Uber is cutting three thousand additional jobs, closing 45 offices worldwide as the company struggles through the pandemic period. The ride-hailing company has now reduced its workforce by 25%, making these layoffs one of the largest in the wake of the pandemic. The shutdown will affect offices including Ubers prominent Pier 70 office in San Francisco. Where it has been working on projects like self-driven cars and flying vehicles
The move is part of the company’s attempt to save costs in costs and deal with the economic impacts of the pandemic. CEO Dara Khosrowshahi told staff in an email on Monday that Uber’s rides business is down by around 80%.
The coronavirus pandemic has shaken the entire economy over the past couple of months. Most companies are experiencing a precipitous drop as consumers continue to stay at home. One of the largest layoffs The silicon valley companies have recorded mass layoffs in the period. Besides Uber, Lyft and Airbnb have recorded mass layoffs. Lyftof its workforce last month and earlier in May.
Weeks ago, Uber closed down its Eats closed down its business operations in eight markets including Egypt, Ukraine, Uruguay, Saudi Arabia, Romania, Honduras and Czech republic. However, the closure is pegged on stiff competition in said markets. That do not offer a clear route to become among the top online food delivery operator.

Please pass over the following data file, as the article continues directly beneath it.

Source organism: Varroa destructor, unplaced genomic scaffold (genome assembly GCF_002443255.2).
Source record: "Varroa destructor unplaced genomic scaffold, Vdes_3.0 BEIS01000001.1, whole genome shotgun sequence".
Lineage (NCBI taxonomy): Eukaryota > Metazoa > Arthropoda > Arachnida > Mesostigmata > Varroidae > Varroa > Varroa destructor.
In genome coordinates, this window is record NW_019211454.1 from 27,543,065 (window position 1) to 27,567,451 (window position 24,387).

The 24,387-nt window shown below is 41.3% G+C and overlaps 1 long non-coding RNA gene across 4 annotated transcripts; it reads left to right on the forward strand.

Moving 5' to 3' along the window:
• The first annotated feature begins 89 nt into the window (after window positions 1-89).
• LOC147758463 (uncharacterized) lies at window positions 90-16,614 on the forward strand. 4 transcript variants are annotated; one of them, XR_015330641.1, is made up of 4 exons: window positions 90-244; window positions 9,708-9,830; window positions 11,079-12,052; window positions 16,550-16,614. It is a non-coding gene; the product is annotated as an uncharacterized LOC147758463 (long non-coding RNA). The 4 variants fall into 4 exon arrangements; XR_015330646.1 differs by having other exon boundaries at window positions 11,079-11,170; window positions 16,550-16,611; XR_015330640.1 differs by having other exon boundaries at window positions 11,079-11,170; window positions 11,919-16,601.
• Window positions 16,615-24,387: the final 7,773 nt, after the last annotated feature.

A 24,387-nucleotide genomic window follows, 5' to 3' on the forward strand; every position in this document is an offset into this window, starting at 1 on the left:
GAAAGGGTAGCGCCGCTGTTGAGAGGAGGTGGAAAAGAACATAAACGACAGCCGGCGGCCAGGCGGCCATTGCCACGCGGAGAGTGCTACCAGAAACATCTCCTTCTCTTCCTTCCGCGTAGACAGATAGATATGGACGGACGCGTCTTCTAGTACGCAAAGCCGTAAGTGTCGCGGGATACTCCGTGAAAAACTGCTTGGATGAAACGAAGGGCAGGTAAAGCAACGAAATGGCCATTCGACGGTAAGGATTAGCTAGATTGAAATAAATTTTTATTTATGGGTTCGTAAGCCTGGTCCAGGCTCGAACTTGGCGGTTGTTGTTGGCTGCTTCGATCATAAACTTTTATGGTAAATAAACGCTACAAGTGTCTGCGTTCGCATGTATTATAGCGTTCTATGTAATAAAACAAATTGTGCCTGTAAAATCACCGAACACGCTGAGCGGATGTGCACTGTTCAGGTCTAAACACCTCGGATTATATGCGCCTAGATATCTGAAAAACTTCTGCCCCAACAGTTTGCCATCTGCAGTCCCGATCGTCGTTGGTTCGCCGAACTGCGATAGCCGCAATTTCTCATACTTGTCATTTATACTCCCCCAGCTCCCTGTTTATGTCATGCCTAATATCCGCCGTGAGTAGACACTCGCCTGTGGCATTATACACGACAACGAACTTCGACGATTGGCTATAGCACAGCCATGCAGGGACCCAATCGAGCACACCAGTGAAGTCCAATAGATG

“Having learned my own personal lesson about the unpredictability of the world from the punch-in-the-gut called COVID-19. I will not make any claims with absolute certainty regarding our future,” Khosrowshahi wrote in the email.
He further added that the company is making hard choices to move forward and build again with confidence.
Along with cutting jobs, Uber is also shuttering offices and winding down some of its side projects. It’s closing roughly 45 offices worldwide. The company said Pier 70’s staff and projects will fold into Uber’s Mission Bay campus, which is yet to open. A
Along with that, Uber has also made management changes. Uber promoted Andrew Macdonald, who was head of global rides, to lead “mobility,” and Pierre-Dimitri Gore-Coty, who was head of Uber Eats, to lead the delivery unit.